EDSA: Draft gui­de­lines 3/2018 on the ter­ri­to­ri­al scope of the GDPR published

The Euro­pean Data Pro­tec­tion Board (EDSA; the for­mer Artic­le 29 Working Par­ty) published the long-awai­ted draft gui­de­lines on the ter­ri­to­ri­al scope of the GDPR on Novem­ber 23, 2018 (Gui­de­lines 3/2018 on the ter­ri­to­ri­al scope of the GDPR (Artic­le 3) – ver­si­on for public con­sul­ta­ti­on; for the time being only in English).

Over­all assessment

The EDSA paper does not under­stand the spa­ti­al scope as broad­ly as was to be feared. For exam­p­le, the EDSA states,

  • that the non-Euro­pean con­trol­ler is not cover­ed by the GDPR sim­ply becau­se it uses a Euro­pean processor;
  • That hiring employees and pro­ce­s­sing data as part of the employment rela­ti­on­ship does not con­sti­tu­te bid tar­ge­ting and typi­cal­ly does not con­sti­tu­te beha­vi­oral monitoring;
  • that beha­vi­oral obser­va­ti­on pre­sup­po­ses the inten­ti­on to use the coll­ec­ted data in a cer­tain way, which must pro­ba­b­ly be com­pa­ra­ble to pro­fil­ing in its intensity.

The EDSA is appar­ent­ly try­ing to strike a balan­ce bet­ween pro­tec­ting data sub­jects in the EEA on the one hand and under­mi­ning the requi­re­ments of Art. 3 GDPR on the other, and it seems that the GDPR is inten­ded to app­ly pri­ma­ri­ly to typi­cal cases. Howe­ver, many que­sti­ons remain open, which pro­ba­b­ly has to do with the fact that a first ver­si­on of the paper was dis­cus­sed again and that some expl­ana­ti­ons and refe­ren­ces may have been dele­ted in the pro­cess. It is unclear, for exam­p­le, whe­ther gene­ral inter­na­tio­nal offers (i.e. offers with an inter­na­tio­nal ori­en­ta­ti­on but wit­hout a spe­ci­fic refe­rence to the EEA) are also cover­ed and whe­ther offers to exi­sting cus­to­mers can also con­sti­tu­te an ori­en­ta­ti­on. We will have to wait and see the case law here.

The paper is now open for public com­ment befo­re a final ver­si­on is approved.

Art. 3 GDPR

The ter­ri­to­ri­al scope of appli­ca­ti­on of the GDPR is regu­la­ted in Art. 3:

(1. This Regu­la­ti­on shall app­ly to the pro­ce­s­sing of per­so­nal data inso­far as they are within the scope of the acti­vi­ties of a branch office of a con­trol­ler or pro­ces­sor takes place in the Uni­on, regard­less of whe­ther the pro­ce­s­sing takes place in the Union.

(2. This Regu­la­ti­on shall app­ly to the pro­ce­s­sing of per­so­nal data of per­sons con­cer­ned who are in the Uni­on, by a con­trol­ler or pro­ces­sor not estab­lished in the Uni­on, if the data pro­ce­s­sing takes place in the Con­text thus stands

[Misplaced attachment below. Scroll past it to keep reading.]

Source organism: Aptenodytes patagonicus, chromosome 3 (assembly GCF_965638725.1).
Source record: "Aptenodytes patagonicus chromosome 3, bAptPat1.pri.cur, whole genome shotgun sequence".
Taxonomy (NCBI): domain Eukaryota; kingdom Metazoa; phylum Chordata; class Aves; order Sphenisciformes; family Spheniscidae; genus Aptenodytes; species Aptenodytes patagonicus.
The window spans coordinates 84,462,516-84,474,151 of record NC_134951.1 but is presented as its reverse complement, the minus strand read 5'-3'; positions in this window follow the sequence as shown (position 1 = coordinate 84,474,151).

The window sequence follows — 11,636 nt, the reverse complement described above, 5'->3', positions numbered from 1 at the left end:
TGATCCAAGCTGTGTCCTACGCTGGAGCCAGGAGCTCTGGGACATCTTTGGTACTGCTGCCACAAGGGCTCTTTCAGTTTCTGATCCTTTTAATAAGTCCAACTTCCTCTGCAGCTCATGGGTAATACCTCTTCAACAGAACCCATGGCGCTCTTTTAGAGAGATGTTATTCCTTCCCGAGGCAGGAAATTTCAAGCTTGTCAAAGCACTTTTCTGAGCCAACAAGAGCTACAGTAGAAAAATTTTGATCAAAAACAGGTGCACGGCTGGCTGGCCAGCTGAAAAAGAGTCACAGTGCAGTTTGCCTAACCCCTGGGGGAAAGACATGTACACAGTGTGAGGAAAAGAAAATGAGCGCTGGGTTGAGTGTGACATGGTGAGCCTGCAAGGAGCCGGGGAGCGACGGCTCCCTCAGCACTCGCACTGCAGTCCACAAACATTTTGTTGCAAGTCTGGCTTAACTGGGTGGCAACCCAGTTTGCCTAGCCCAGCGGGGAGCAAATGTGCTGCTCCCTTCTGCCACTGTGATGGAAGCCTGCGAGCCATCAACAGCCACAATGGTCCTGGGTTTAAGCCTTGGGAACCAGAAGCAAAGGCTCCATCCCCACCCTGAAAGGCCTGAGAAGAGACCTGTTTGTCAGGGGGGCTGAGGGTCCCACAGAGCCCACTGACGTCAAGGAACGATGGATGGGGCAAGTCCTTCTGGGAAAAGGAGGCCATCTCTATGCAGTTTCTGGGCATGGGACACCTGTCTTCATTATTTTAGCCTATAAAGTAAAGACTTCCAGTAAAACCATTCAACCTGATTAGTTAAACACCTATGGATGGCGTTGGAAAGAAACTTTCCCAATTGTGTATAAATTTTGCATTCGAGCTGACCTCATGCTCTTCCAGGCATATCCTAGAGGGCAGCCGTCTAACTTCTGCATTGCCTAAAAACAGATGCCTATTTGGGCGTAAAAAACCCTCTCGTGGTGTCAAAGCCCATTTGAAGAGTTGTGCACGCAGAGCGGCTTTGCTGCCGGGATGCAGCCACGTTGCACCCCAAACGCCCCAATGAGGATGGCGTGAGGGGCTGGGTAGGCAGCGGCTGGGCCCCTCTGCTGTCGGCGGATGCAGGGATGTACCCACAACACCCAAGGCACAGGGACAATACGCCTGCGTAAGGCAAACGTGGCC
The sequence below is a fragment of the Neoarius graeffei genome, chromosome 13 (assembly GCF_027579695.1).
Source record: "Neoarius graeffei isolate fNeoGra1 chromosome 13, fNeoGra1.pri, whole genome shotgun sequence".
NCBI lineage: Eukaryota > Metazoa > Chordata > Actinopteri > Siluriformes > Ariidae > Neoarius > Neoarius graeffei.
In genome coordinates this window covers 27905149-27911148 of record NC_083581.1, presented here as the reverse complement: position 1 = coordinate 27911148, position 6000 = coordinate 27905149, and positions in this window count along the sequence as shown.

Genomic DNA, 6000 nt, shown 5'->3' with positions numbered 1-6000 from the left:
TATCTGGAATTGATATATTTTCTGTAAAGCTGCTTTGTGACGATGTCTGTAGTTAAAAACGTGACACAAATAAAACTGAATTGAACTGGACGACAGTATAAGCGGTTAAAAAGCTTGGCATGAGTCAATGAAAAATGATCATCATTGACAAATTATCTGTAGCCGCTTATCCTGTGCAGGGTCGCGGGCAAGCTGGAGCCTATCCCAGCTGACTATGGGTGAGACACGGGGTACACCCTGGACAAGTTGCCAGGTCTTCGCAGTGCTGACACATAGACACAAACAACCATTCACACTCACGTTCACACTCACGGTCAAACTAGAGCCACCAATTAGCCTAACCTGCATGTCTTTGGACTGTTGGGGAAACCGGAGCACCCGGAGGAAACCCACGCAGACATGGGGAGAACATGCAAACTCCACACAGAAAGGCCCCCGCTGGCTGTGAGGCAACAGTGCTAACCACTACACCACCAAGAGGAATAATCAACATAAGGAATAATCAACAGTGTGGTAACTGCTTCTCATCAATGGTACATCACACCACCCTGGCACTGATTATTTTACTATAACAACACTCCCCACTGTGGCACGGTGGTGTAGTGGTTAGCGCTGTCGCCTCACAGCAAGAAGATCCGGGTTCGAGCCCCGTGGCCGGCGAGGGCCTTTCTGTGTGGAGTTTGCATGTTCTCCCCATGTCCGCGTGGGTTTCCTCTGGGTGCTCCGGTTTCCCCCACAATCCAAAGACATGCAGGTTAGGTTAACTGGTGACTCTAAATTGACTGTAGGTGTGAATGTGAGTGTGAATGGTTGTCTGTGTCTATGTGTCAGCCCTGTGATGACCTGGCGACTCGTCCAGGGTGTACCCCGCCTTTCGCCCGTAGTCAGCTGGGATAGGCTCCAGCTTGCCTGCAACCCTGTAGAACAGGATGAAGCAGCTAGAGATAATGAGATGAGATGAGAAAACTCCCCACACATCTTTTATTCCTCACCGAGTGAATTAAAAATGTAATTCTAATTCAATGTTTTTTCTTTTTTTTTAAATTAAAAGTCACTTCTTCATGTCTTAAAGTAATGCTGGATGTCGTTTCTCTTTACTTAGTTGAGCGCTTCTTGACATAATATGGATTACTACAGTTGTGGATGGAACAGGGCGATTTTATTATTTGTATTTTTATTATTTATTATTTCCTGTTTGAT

a) data sub­jects in the Uni­on Offer goods or ser­vices, regard­less of whe­ther a payment is to be made by the­se affec­ted persons;

b) the Obser­ve beha­vi­or of affec­ted per­sonsas far as their beha­vi­or in the Uni­on takes place.

(3. This Regu­la­ti­on shall app­ly to the pro­ce­s­sing of per­so­nal data by a con­trol­ler not estab­lished in the Uni­on in a place which is on the basis of inter­na­tio­nal law is sub­ject to the law of a Mem­ber State.

On the prin­ci­ple of establishment

Con­cept of establishment

The­re are few sur­pri­ses regar­ding the defi­ni­ti­on of “estab­lish­ment” within the mea­ning of Art. 3(1) GDPR. The EDSA refers here to Reci­tal 22 and the case law of the ECJ, in par­ti­cu­lar the World Immo Decis­i­onin which the ECJ defi­ned the con­cept of estab­lish­ment as a func­tion­al and very wide has under­s­tood. The decisi­ve fac­tors are the sta­bi­li­ty (“degree of sta­bi­li­ty”) of the struc­tu­re being con­side­red as a branch and the actu­al acti­vi­ty in the EEA ter­ri­to­ry. In extre­me cases, the pre­sence of a sin­gle employee or repre­sen­ta­ti­ve on the ter­ri­to­ry of the EEA may be suf­fi­ci­ent, pro­vi­ded that this employee or repre­sen­ta­ti­ve acts “with a suf­fi­ci­ent degree of sta­bi­li­ty”. An acci­den­tal, flee­ting or other­wi­se non-per­ma­nent stay should the­r­e­fo­re not be suf­fi­ci­ent. The EDSA cites as an exam­p­le an ope­ra­tio­nal branch with office pre­mi­ses; here the cri­te­ria of sta­bi­li­ty and effec­ti­ve exer­cise of an acti­vi­ty are met. A sub­si­dia­ry is also mentioned.